Wednesday, December 05, 2007

Alois Kracher Dead at 48

Austria’s dynamic wine community is mourning the loss of one of its most
consistently successful producers with the death of Alois Kracher on December
5th from complications due to cancer.
In 1986, "Luis" Kracher, who was educated as a chemical engineer, went
to work at his father’s winery. Kracher was already known for its sweet wines
and the young chemist quickly added to the winery’s reputation. His timing was
as good as his winemaking skill: he became a leader of the Austrian wine renaissance
as well as its most recognizeable spokesman. Alois Kracher was named Winemaker
of the Year" by Wine Magazine in London six times. In addition to the national and international awards, his wines received high praise from some of the world's
most influential wine critics. All of this success and appreciation had turned Alois Kracher into Austrian wine's most globally-renowned luxury brand name.

Alois Kracher had worked tirelessly, not only for his own winery, but
for the reputation of Austrian wine overall. He opened the door to the
international markets for many of his fellow winemakers. His son,
Gerhard, with the support of the Kracher family, will carry on the work
of the great wine pioneer from Illmitz.

Tuesday, November 20, 2007

Notes from Saudi America

In Utah earlier this month, Liquor control commissioner Bobbie Coray asked her colleagues to rule that bottles of liquor displayed at restaurants be covered because the sight of them might offend some diners.
Current rules require a glass partition between bartenders and customers, but that may not be enough according to Coray.
The walls don't obscure the alcohol, Coray said, which makes the "atmosphere in a restaurant to more of a bar."(sic) She singled out a chain restaurant that opened on Nov. 1, because alcohol bottles are in plain view.
"We have a dual responsibility," the commissioner said. "We are to make alcohol available for those who want to consume it and at the same time not make anyone uncomfortable."
Of course, there are opportunities here. Enterprising Utahans will certainly come up with Bottle Burkhas in attractive designs that meet the requirements of the new regulation.
There is no word as yet on what other offensive matters may be subject to obligatiory covering in the state of Utah, but a delegation from Iran is expected to arrive in Salt Lake City shortly to begin consultation. Watch this site for further news.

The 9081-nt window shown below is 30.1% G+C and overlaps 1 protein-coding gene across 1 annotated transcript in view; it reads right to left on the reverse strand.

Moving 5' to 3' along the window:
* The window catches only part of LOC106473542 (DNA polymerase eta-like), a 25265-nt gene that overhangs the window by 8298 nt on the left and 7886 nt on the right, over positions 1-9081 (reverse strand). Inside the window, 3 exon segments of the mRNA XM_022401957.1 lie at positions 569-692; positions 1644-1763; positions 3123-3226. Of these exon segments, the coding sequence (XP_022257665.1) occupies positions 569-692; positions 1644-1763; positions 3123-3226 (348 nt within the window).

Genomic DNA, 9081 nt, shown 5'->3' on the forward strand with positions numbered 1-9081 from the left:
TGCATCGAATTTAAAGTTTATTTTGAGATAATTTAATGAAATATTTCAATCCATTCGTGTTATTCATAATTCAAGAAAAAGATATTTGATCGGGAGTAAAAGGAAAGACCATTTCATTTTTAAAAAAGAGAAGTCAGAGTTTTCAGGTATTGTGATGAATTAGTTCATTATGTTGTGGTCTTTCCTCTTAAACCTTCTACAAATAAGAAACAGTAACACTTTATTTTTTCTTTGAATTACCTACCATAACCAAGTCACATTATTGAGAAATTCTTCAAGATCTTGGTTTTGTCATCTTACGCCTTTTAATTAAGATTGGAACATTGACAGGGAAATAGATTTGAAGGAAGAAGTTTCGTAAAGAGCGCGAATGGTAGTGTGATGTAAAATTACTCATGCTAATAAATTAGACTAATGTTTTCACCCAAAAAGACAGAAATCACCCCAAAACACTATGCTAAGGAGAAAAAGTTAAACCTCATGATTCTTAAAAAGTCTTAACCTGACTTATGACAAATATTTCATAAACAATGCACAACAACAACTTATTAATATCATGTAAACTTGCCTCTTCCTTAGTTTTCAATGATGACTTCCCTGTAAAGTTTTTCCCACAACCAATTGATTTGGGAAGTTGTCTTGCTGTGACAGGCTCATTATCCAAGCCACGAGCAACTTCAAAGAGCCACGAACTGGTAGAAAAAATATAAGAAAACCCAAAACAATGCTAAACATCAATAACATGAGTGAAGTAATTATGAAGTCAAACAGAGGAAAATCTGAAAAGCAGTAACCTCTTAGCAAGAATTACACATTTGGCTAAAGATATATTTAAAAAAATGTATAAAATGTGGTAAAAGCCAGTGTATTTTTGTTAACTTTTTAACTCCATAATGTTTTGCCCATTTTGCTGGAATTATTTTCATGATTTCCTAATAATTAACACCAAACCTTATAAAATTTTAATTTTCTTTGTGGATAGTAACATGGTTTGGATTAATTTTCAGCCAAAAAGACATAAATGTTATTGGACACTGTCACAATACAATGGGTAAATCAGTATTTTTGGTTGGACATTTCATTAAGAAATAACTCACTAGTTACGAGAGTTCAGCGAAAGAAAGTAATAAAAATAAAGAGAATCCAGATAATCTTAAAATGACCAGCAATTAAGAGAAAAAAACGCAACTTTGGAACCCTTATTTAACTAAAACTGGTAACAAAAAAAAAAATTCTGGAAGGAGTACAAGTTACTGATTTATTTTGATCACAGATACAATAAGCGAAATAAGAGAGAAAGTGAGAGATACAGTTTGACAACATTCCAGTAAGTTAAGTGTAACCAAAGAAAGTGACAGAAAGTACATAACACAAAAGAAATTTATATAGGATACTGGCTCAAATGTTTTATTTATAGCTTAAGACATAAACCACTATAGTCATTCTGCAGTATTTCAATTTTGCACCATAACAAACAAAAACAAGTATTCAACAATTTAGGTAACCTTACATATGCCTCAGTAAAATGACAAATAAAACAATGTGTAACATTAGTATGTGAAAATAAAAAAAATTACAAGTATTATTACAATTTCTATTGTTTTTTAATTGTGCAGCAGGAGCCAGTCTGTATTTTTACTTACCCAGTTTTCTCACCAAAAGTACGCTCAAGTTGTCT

(By the way, it’s also worth noting that, in spite of what your cardiologist and millions of grandmothers say, Utah law provides that publicity about wine “may not imply …..that consumption of the product will benefit the consumer's health…”)

--Lynn Hoffman, author of THE NEW SHORT COURSE IN WINE and
the novel bang BANG which appears in Utah wearing a conservative blue book cover.

Friday, November 09, 2007

Austrian Wine is All Sold Out!

Hmmm. Maybe I didn't get that headline right. What's sold out is the Austrian Wine Event on November 14th at the Austrian Cultural Forum in New York. If you're one of the lucky ones who has a ticket, you'll get to taste the wines of Weininger including the luscious Gemischte Satz. There's still lots of Austrian wine around, but if you don't hurry up and buy some, that may soon be all sold out too.

Lynn Hoffman--author of The New Short Course in Wine

Friday, September 14, 2007

Austrian Wine Goes Backward

Gemischte Satz- Necessity Becomes Delightful

For hundreds of years, Viennese have enjoyed the fruits of a special relationship between their city and the vineyards that surround it. Since tk the government has collected no taxes on smallholdings and has allowed suburban winegrowers to sell the current crop of wine in little house-based taverns called heurigen (HOY-rig-ghen). The practical consequence of this peculiar failure to tax has been that people in the city can jump on a tram and, in a few minuters, find themselves at a delightfully tacky country inn where the wine is local and very cheap.